Readers of Hawk Wings will know that I have an interest in philosophy and culture of the Internet, in the impact of email and the web on our conceptions of the world and ourselves, and all the other things that get posted here in the “email in general” category.
The Internet: A Philosophical Inquiry by Gordon Graham, Regius Professor of Moral Philosophy at the University of Aberdeen, is a favourite.
So, I was excited to see a course in the newly-launched Berkeley at iTunes U on the “Foundations of American Cyberculture”.
Then I read the course description:
This new course will enable students to think critically about, and engage in practical experiments in, the complex interactions between new media and perceptions and performances of embodiment, agency, citizenship, collective action, individual identity, time and spatiality. We will pay particular attention to the categories of personhood that make up the UC Berkeley American Cultures rubric (race and ethnicity), as well as to gender, nation, and disability. The argument threading through the course will be the ways in which new media both reinforce pre-existing social hierarchies, and yet offer possibilities for the transcendence of those very categories. The new media — and we will leave the precise definition of the new media as something to be argued about over the course of the semester — can be yet another means for dividing and disenfranchising, and can be the conduit of violence and transnational dominance.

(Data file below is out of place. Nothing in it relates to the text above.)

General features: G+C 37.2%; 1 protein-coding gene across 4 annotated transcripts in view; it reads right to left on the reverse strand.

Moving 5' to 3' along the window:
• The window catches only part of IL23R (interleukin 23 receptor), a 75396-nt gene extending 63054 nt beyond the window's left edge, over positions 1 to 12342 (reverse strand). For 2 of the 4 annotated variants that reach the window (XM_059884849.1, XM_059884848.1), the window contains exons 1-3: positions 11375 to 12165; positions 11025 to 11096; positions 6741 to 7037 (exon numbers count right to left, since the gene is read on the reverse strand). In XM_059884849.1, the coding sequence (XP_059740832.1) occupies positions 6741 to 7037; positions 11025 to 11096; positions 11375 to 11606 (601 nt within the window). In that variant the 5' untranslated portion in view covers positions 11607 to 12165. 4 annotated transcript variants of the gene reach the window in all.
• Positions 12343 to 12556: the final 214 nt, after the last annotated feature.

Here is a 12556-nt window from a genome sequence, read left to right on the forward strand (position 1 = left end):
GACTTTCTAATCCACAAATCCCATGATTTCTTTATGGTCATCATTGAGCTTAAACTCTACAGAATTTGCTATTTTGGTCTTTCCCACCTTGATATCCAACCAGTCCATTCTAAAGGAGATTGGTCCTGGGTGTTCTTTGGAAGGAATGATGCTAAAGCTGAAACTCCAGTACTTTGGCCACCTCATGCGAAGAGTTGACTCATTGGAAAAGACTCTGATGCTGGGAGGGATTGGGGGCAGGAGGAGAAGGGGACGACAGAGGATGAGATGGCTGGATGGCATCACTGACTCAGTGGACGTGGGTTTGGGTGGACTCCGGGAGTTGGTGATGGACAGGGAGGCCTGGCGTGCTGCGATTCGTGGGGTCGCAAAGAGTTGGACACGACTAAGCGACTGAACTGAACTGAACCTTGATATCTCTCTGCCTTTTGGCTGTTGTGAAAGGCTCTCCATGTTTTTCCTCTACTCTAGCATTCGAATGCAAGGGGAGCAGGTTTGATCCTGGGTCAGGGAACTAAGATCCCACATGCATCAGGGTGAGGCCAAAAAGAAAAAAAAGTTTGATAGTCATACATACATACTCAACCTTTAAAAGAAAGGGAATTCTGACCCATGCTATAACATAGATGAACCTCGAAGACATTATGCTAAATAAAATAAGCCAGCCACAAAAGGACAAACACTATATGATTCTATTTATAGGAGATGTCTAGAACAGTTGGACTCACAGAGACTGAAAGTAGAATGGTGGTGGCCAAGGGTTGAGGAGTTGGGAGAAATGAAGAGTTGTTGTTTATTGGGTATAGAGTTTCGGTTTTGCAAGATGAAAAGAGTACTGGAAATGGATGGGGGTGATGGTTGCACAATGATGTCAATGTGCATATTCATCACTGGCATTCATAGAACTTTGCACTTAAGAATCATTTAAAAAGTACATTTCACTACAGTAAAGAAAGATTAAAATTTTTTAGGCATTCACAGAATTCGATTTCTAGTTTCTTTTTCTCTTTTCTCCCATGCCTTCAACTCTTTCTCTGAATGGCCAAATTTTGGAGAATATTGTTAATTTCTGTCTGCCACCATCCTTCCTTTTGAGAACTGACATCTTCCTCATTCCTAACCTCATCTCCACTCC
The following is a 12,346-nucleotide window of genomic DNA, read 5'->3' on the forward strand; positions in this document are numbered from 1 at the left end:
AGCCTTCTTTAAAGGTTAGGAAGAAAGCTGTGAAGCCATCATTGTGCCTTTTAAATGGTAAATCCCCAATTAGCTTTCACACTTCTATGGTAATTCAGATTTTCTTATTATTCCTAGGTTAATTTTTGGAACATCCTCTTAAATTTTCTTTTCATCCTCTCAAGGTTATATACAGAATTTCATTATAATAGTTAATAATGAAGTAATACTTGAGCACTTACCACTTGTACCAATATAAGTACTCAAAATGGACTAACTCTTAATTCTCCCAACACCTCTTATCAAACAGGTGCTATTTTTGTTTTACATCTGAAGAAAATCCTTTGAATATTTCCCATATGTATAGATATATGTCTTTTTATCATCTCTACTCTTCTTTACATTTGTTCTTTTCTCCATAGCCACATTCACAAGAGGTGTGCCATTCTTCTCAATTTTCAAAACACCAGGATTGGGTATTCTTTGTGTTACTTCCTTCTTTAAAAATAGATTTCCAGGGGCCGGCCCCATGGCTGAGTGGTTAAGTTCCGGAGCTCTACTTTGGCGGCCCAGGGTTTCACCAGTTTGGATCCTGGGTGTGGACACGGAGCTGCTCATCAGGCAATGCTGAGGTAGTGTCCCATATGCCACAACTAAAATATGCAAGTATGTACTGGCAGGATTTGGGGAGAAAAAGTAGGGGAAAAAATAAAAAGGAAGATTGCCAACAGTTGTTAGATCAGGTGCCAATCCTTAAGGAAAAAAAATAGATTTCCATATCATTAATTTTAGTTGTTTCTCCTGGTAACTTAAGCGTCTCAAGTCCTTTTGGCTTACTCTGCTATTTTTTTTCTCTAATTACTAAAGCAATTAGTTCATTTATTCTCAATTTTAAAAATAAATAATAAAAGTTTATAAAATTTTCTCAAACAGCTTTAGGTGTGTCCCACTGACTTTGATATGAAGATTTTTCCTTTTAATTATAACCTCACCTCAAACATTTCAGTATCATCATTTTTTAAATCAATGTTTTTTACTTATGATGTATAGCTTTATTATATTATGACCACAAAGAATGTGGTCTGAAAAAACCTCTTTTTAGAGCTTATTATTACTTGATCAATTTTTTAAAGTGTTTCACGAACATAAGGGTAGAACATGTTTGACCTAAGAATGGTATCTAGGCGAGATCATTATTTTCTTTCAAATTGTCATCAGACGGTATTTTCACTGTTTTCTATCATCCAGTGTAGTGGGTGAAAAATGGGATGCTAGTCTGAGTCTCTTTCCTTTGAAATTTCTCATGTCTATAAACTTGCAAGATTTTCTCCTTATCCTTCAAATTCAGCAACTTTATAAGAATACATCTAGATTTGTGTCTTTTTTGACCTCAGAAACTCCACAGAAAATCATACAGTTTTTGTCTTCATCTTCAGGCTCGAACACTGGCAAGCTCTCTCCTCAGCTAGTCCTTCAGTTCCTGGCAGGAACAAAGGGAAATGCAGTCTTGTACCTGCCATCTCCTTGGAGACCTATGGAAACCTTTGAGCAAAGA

Berkeley. Plus Ã§a change, plus c’est la mÃªme chose.
[Via TUAW ]
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Tags: conduit of violence and transnational dominance, cyberculture, Internet, iTunes U